Businesses often set ambitious goals but most frequently fail to achieve them. According to a survey from Clutch, 77 percent of small business leaders expressed confidence that they would reach all of their goals.
So, how many small businesses actually reach their goals?
Only 5 percent.
That’s a significant gap between a company’s vision and what they achieve in reality. Looking at the numbers, it’s clear there’s a disconnect between what business leaders think they can do and what they actually do.
The same survey from Clutch pinpoints where business failure begins. According to respondents, only 15 percent documented their entire strategy. An even more stunning 27 percent didn’t record any part of their strategy.
Without strategic leadership, companies have a weak foundation. As the business grows, there is no strong structure rooted to the ground to prevent things from caving in. If your company isn’t practicing strategic leadership, you’re putting everyone in harm’s way.
Strategic leadership is crucial for companies to succeed. With so few implementing it, the time has come to fix the problem.
This article will finally set the record straight on:
- What strategic leadership is.
- What it is not.
- How you can start demonstrating it.
- And real-world examples of what a strategic leader looks like.
What is Strategic Leadership?
Strategic leadership happens when a leader shares a vision and goal with their team and inspires them to work together to reach it. A strategic leader often acts as the motivating force for an organization, letting individuals know their role in achieving the vision. This leadership style helps others have direction at all times.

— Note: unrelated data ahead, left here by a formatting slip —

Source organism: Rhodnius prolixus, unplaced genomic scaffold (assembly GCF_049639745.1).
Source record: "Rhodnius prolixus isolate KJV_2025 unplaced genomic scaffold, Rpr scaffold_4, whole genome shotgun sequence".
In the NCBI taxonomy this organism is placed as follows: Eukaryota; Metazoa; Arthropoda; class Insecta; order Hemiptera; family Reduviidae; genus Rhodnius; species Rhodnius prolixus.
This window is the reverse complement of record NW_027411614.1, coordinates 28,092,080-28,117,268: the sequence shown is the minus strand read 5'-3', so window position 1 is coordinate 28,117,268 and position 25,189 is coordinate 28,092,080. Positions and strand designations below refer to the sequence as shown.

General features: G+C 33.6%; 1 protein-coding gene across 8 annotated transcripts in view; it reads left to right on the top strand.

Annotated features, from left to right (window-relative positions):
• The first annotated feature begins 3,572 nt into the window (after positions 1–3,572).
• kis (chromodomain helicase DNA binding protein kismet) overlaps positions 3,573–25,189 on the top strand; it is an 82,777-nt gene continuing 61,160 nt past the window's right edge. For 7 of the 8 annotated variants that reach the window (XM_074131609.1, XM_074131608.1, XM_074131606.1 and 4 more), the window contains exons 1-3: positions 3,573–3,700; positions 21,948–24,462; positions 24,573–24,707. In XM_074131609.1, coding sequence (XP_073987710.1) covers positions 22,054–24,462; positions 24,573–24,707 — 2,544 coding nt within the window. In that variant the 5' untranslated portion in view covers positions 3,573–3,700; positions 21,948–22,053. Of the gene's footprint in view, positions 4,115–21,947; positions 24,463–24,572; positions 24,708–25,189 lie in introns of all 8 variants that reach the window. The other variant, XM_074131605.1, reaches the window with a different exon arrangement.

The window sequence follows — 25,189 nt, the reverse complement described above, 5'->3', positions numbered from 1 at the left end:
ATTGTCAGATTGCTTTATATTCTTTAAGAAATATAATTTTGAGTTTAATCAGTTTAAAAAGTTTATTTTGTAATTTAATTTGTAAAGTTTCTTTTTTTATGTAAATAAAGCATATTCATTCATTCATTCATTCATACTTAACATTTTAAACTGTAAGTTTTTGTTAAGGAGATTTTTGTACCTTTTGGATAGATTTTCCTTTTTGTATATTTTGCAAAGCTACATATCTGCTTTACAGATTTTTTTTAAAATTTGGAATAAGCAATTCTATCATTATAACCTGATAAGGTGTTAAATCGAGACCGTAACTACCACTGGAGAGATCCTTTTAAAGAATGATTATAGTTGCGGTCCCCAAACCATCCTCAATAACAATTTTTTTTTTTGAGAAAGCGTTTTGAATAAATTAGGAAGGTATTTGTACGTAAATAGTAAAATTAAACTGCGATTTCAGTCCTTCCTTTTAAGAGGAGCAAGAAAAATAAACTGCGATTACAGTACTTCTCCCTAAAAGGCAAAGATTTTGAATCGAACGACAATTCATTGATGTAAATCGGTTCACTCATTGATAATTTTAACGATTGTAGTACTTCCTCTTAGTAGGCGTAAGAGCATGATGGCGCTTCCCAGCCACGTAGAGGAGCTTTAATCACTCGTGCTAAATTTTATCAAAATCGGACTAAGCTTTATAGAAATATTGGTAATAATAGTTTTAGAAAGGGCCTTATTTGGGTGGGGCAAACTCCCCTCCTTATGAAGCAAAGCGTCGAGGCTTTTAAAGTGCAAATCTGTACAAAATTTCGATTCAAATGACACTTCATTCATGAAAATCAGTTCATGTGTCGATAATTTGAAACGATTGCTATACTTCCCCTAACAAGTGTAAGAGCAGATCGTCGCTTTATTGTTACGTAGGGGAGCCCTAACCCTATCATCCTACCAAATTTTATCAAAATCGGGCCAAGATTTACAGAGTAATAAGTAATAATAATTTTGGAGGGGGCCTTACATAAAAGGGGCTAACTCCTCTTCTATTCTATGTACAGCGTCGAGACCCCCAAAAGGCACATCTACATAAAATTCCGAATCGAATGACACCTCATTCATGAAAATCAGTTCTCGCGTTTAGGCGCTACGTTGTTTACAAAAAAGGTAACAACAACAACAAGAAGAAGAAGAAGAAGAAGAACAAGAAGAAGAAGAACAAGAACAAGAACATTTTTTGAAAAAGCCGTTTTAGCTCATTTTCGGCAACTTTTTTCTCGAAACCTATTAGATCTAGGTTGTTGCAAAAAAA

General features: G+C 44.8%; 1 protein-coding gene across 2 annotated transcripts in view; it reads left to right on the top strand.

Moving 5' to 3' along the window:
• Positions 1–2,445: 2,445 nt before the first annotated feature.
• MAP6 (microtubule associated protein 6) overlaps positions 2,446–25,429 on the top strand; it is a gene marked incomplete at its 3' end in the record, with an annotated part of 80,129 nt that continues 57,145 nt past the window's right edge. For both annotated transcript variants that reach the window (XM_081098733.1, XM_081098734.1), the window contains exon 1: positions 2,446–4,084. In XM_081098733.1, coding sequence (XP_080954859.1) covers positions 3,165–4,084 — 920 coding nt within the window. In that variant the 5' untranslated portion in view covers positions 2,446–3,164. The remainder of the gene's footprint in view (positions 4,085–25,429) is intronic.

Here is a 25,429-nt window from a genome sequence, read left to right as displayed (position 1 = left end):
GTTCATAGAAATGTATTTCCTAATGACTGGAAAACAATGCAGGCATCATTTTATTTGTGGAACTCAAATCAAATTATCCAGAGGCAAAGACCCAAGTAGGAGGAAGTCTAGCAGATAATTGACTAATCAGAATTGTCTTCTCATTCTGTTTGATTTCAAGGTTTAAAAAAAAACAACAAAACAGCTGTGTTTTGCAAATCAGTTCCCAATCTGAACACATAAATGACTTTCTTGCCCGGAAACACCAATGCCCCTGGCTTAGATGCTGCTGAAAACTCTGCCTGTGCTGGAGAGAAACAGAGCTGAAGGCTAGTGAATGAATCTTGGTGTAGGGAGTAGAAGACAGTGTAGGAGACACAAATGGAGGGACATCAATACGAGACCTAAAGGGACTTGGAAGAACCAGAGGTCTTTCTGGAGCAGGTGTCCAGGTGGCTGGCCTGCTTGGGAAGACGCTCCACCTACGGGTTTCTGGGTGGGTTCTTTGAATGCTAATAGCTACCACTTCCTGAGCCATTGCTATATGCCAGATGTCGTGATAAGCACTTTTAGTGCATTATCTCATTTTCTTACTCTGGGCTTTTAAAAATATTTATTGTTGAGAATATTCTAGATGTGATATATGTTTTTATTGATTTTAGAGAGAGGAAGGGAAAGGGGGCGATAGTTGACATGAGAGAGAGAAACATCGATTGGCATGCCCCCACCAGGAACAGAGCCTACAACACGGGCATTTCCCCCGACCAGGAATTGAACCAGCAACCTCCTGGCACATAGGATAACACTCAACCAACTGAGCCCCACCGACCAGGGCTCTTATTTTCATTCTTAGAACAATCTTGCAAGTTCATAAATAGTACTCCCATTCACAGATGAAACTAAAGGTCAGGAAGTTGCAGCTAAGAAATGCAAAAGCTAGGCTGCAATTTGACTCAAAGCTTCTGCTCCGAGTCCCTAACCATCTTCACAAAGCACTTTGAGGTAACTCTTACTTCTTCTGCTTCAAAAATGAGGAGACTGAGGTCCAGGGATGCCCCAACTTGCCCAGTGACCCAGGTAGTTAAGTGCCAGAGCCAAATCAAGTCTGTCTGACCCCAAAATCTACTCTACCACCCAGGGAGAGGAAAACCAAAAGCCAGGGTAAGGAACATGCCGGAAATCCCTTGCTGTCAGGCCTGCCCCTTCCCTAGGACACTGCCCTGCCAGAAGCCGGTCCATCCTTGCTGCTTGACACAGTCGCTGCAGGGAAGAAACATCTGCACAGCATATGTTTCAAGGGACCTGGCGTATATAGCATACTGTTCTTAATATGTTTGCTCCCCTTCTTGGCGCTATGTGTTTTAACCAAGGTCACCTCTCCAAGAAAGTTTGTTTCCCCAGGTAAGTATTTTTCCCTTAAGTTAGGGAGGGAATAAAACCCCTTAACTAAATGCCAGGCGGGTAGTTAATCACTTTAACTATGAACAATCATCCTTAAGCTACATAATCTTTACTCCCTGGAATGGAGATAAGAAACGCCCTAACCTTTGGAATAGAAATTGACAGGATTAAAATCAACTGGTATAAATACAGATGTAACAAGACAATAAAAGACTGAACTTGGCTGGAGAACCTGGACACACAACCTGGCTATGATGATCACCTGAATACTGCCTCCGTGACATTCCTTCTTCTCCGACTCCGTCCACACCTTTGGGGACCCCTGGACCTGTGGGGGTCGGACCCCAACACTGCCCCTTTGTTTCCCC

The Qualities of a Strategic Leader
1. Possesses a Clear Vision
Strategic leadership can’t happen without a vision. The vision is what inspires and motivates people to action. It sets the tone for any plans and strategies. With this in mind, a leader must gain that vision before they can take the helm and lead others. Without a clear destination in mind, how could they lead anyone anywhere?
But a strategic leader is more than a person with a vision. They need to cast that vision onto the people around them. The most effective strategic leaders can get others to share their vision and actively work toward making it a reality.
To gain that vision, you first have to visualize it. Spending anywhere from 15 to 30 minutes every day doing visualization practices will help expand your vision and see the destination in your mind. You can then reverse engineer your vision by looking at what steps you need to accomplish to reach it. These smaller goals are what you can measure to judge how much you’re progressing. They also help you make firm plans that you can communicate with others.
The best strategists are visualists. Once you see what you’re working toward, you can outline it, create correct goals, and motivate people to get involved. As Dwight Eisenhower put it, “Leadership is the art of getting someone else to do something you want done because he wants to do it.” Sharing your enthusiasm for the vision will make others feel it too.
2. Cultivates Innovation
Strategic leaders should have the courage and the mindset to challenge the status quo through innovation. By doing so, they can also instill a spirit of innovation in their organizations.